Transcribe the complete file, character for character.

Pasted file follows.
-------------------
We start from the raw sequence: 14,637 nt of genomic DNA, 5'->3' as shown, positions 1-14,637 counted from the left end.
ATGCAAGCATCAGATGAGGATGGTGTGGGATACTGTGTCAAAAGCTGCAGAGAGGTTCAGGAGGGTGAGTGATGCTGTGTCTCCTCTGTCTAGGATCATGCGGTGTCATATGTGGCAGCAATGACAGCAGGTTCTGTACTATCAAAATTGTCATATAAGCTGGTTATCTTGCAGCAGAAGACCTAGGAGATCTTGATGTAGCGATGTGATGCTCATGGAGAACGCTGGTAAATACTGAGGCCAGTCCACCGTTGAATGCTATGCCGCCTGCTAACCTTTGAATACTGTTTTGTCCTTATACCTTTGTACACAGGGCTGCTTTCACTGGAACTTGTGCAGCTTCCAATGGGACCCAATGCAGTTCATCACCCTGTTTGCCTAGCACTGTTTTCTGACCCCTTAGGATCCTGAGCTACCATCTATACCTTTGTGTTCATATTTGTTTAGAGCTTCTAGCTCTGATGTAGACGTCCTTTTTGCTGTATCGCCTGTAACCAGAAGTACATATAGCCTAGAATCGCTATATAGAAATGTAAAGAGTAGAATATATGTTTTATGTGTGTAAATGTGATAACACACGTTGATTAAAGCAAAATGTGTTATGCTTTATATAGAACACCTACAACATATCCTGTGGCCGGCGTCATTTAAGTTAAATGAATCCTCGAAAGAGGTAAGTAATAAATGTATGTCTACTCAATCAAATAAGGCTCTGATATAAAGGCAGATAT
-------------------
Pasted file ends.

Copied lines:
We start from the raw sequence: 14,637 nt of genomic DNA, 5'->3' as shown, positions 1-14,637 counted from the left end.
ATGCAAGCATCAGATGAGGATGGTGTGGGATACTGTGTCAAAAGCTGCAGAGAGGTTCAGGAGGGTGAGTGATGCTGTGTCTCCTCTGTCTAGGATCATGCGGTGTCATATGTGGCAGCAATGACAGCAGGTTCTGTACTATCAAAATTGTCATATAAGCTGGTTATCTTGCAGCAGAAGACCTAGGAGATCTTGATGTAGCGATGTGATGCTCATGGAGAACGCTGGTAAATACTGAGGCCAGTCCACCGTTGAATGCTATGCCGCCTGCTAACCTTTGAATACTGTTTTGTCCTTATACCTTTGTACACAGGGCTGCTTTCACTGGAACTTGTGCAGCTTCCAATGGGACCCAATGCAGTTCATCACCCTGTTTGCCTAGCACTGTTTTCTGACCCCTTAGGATCCTGAGCTACCATCTATACCTTTGTGTTCATATTTGTTTAGAGCTTCTAGCTCTGATGTAGACGTCCTTTTTGCTGTATCGCCTGTAACCAGAAGTACATATAGCCTAGAATCGCTATATAGAAATGTAAAGAGTAGAATATATGTTTTATGTGTGTAAATGTGATAACACACGTTGATTAAAGCAAAATGTGTTATGCTTTATATAGAACACCTACAACATATCCTGTGGCCGGCGTCATTTAAGTTAAATGAATCCTCGAAAGAGGTAAGTAATAAATGTATGTCTACTCAATCAAATAAGGCTCTGATATAAAGGCAGATAT